Having read through the last edition, and thoroughly absorbed Mr Pritchard’s wishes for the revised edition, I set about compiling a list of all the updates and edits that I felt needed to be made. In the end my list contained 77 required edits, which meant anything from simple requests like “change the words ‘Chapter 11’ to ‘Chaper 12′” to “that illustration is upside down, please turn it the right way round” to writing completely new chapters.

I’ve written two new chapters: one on the new (as of 1998, which is fairly new in the context of a game that is around 130 years old) Chinese Official International Rules and mahjong on computers and the internet.

And all I need to do now is post the lot (all 1.7 Kg) to the publisher. As well as the original manuscript, which I’ve marked-up, there are also print-outs of the two new chapters, plus a print-out of the new manuscript (edits and all) as well as a CD-ROM with the whole shebang in electronic format.

And then I wait to see if what I wrote was good enough / will be included / isn’t littered with errors* (*delete as applicable). In the meantime, can I have my life back now please…?

A kreative day

Kreator cover image, shows a tree with a person to the right.

The last few days have seen me listening to a lot of thrash metal, death metal and generally rather extreme style music. Check out my Last.fm account and you’ll see what I mean: Slayer, Morbid Angel, Stone Sour, that sort of thing. But most of my listening has been in the car and next door while writing — tracks that don’t get registered on Last.fm.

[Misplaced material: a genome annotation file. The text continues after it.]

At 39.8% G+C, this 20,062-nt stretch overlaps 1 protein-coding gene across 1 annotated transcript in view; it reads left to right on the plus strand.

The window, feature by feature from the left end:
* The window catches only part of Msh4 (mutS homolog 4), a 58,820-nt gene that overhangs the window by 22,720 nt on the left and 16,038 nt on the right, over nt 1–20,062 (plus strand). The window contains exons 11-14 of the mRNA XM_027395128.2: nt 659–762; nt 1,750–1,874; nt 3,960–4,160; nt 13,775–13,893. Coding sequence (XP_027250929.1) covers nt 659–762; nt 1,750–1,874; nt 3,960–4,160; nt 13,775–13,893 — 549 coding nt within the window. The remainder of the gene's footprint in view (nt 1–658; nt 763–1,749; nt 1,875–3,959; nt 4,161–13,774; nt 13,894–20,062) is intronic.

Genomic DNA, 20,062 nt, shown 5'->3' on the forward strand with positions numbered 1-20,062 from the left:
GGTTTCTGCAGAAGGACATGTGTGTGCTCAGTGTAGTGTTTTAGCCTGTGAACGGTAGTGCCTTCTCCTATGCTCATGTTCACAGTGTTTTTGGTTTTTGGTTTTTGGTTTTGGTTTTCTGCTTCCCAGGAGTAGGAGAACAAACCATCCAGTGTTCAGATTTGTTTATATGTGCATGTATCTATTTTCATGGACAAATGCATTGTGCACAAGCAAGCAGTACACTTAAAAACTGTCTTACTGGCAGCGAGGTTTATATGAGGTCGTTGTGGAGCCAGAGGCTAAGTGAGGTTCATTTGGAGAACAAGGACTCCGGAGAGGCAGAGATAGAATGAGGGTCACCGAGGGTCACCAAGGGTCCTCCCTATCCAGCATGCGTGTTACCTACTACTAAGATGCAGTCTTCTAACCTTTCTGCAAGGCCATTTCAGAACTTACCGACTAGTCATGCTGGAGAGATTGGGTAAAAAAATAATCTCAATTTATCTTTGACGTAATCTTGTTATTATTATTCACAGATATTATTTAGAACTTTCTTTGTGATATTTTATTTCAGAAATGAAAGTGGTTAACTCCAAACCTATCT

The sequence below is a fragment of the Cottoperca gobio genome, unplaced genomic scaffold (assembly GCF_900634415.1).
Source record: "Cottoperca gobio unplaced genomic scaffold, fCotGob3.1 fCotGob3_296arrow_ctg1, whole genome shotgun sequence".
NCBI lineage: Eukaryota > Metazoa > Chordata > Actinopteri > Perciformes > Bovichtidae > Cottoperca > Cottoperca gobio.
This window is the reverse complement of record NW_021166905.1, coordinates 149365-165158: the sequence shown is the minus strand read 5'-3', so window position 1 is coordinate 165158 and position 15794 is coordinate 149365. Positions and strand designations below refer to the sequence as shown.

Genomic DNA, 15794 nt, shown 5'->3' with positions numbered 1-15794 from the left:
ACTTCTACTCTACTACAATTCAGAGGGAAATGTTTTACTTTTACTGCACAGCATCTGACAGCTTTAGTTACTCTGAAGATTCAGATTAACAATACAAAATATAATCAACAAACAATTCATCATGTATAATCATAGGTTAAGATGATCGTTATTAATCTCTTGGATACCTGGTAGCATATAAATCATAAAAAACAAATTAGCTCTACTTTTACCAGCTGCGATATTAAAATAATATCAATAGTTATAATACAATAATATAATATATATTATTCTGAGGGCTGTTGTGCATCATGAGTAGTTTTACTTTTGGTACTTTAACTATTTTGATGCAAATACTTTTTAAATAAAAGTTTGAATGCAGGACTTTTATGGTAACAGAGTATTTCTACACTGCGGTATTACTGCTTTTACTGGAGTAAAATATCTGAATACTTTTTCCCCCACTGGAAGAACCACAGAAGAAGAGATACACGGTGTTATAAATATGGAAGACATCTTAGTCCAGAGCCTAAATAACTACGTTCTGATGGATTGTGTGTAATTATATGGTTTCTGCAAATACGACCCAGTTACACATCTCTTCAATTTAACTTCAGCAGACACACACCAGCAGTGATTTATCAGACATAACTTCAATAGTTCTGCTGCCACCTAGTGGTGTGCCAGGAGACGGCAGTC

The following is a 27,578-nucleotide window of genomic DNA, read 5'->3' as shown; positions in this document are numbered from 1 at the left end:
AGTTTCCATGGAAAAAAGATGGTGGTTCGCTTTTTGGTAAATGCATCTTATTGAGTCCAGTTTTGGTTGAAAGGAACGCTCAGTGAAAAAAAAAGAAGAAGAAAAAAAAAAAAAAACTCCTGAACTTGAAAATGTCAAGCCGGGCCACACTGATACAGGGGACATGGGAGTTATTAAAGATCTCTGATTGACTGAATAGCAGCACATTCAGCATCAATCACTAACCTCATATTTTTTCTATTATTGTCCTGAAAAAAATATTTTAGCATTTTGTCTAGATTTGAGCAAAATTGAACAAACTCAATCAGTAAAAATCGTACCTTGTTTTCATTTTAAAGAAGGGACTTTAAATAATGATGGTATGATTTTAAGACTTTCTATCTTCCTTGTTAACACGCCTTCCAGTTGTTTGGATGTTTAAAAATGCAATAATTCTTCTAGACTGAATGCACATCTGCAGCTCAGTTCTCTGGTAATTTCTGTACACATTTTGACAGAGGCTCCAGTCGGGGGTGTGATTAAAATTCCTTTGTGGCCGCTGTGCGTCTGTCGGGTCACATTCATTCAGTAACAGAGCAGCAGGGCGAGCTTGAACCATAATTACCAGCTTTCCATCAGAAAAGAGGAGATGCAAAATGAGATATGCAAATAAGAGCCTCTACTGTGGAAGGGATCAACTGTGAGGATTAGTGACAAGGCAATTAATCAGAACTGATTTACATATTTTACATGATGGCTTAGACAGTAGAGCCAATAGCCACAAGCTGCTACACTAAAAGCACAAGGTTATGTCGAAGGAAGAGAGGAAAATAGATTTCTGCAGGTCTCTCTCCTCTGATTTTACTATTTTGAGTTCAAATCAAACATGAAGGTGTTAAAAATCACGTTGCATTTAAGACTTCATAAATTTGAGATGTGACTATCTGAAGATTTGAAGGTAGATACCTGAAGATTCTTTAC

This morning I drove into St Andrews listening to Kreator, a German thrash band who are still recording and touring. Their debut album had the morally-dubious title of Pleasure To Kill, but as I read through the CD sleeve notes I was impressed by the names of the four musicians.

Back in the mid-80s when thrash metal, and later death metal, were growing out of the NWOBHM/punk fusion a number of bands arrived on the scene with some wonderful names, and their members with even more obscure monikers.

Canadians Voivod, for example. Their name was taken from a military-type gentleman referenced in Bram Stoker’s Dracula, had four members: Blacky, Snake, Piggy and Away. They — probably rightly — assumed that non-French speakers would have trouble pronouncing Jean-Yves Thériault, Denis Belanger, Denis D’Amour and Michel Langevin.

And how about Floridian death metal band Morbid Angel whose founding guitarist goes by the name of Trey Azagthoth? Surely that’s not his real name! No, his real name is George Emmanuel III. That doesn’t quite sound like the name of a dark metal lord of death, now does it? No wonder he changed his name.

So there I was this morning, looking at the Kreator CD cover wondering how they went about choosing their names…

Mille: So, fellow members of seminal German thrash metal band Kreator – with a ‘K’ – have you chosen your stage names yet?

Band: We have, O mighty purveyor of all things extreme. And metal.

Mille: Good, then I shall begin — for this is my band, and by 2006 I’ll probably be the only one of us still in it. I have chosen “Mille” as my name. It means in Latin (something like) a thousand. For my guitar makes the sound of a thousand rods of metal striking the earth, and we shall command thousands of metalheads under our flag of hate.

Jürgen: I shall be called Ventor. For with my powerful drum kit I shall be a vent for the frustrations of a generation. They shall fall before my percussive pounding and worship at the feet of extreme music.